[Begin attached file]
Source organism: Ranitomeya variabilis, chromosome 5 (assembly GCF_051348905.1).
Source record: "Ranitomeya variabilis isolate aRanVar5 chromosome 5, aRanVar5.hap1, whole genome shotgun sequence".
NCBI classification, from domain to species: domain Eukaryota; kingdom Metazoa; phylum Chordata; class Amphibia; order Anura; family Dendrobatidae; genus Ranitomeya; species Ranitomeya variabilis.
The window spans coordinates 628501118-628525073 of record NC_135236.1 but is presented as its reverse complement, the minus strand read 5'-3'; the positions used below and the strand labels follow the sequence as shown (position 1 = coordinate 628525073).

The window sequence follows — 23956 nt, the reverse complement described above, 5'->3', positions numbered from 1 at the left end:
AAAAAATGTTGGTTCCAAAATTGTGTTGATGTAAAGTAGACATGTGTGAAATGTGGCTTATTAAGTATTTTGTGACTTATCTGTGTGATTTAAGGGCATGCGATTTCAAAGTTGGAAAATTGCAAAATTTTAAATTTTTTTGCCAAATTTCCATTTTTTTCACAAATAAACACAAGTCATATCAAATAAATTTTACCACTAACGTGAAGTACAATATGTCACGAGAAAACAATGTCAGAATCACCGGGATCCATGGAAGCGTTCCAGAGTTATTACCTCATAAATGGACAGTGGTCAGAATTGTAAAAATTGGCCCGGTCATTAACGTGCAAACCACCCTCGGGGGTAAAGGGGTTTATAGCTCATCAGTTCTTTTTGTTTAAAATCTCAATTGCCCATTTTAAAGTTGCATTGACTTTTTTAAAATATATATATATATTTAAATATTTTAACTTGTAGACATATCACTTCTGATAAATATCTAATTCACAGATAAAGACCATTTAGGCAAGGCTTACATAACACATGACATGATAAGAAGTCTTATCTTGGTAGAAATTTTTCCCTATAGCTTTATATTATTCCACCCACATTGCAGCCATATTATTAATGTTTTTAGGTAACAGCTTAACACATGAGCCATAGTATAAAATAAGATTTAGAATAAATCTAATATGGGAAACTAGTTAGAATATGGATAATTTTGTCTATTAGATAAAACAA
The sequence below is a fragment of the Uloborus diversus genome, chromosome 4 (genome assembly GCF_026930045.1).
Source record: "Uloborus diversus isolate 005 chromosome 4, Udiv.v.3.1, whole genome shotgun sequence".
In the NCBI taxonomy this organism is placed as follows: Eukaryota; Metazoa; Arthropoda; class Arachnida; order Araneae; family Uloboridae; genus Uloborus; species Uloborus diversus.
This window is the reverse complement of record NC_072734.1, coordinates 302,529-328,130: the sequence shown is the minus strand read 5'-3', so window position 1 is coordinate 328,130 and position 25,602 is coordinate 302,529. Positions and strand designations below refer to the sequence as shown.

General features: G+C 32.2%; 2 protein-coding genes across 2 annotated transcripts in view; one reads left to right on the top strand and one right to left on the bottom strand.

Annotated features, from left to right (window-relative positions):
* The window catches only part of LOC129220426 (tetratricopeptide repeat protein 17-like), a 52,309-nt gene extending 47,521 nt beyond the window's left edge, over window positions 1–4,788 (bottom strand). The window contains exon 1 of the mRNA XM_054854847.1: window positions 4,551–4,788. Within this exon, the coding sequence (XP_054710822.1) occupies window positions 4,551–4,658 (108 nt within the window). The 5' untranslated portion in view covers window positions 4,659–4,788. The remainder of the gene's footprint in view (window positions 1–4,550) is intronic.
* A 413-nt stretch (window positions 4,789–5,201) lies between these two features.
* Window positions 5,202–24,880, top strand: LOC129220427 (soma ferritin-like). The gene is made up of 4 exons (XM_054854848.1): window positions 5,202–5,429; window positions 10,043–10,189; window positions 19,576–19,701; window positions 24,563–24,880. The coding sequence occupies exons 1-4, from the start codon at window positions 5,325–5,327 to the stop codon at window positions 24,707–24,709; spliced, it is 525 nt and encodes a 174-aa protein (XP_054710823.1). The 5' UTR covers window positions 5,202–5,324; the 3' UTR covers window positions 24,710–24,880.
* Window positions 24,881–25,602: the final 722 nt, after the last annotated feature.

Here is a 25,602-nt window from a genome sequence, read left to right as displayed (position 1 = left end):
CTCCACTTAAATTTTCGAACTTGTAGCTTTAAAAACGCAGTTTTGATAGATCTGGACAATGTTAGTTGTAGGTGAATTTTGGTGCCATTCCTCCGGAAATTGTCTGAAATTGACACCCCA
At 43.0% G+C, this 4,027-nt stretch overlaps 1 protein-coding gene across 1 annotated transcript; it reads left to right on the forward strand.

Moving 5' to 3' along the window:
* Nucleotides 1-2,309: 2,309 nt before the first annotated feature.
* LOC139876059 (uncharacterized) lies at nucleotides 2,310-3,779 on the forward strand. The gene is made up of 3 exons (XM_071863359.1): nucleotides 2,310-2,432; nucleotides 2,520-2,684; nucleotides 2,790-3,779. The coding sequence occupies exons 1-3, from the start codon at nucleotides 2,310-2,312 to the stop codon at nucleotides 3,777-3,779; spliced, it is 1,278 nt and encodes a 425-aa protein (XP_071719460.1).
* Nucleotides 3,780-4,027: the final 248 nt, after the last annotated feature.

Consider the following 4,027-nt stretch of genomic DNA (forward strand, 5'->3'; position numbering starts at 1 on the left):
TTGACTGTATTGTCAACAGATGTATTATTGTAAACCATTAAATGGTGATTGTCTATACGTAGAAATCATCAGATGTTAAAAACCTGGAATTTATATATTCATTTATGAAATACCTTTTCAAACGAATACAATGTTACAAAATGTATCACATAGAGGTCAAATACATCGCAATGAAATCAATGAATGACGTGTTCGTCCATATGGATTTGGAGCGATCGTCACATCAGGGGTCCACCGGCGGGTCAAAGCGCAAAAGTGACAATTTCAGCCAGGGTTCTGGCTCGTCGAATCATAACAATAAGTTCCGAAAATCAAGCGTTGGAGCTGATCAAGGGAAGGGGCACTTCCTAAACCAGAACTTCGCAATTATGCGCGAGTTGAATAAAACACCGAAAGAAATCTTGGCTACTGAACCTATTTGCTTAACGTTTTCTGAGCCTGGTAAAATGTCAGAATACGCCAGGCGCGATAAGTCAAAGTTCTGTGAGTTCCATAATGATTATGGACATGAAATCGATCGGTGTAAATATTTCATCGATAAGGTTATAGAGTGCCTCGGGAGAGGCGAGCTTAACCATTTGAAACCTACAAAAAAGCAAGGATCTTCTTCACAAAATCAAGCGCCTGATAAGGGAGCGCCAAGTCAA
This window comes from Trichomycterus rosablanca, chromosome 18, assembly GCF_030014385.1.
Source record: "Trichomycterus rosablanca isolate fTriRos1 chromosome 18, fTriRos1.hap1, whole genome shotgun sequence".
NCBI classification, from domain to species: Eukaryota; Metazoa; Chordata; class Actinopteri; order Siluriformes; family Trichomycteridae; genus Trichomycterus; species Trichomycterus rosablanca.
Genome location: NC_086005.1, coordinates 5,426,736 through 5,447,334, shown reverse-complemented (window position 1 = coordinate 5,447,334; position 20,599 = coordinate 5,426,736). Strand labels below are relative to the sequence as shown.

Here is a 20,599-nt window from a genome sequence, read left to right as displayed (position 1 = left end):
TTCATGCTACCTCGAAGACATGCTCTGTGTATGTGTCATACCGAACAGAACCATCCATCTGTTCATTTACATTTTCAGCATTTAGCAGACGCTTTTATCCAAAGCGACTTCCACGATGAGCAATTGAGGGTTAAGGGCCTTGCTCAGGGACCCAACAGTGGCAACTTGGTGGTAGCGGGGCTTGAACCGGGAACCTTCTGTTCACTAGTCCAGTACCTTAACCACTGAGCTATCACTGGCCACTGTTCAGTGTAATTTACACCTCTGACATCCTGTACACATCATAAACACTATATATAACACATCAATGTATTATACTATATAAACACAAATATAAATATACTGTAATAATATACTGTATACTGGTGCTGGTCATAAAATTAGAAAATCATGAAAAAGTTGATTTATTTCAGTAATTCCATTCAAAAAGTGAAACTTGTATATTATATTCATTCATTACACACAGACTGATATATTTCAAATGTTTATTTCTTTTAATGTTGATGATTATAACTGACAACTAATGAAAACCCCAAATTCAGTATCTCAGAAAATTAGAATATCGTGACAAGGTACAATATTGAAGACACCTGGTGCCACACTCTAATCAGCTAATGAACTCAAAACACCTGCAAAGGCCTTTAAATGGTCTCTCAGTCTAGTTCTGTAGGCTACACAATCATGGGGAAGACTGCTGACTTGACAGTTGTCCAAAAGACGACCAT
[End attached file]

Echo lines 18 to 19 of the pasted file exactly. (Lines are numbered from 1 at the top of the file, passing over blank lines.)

CTCCACTTAAATTTTCGAACTTGTAGCTTTAAAAACGCAGTTTTGATAGATCTGGACAATGTTAGTTGTAGGTGAATTTTGGTGCCATTCCTCCGGAAATTGTCTGAAATTGACACCCCA
At 43.0% G+C, this 4,027-nt stretch overlaps 1 protein-coding gene across 1 annotated transcript; it reads left to right on the forward strand.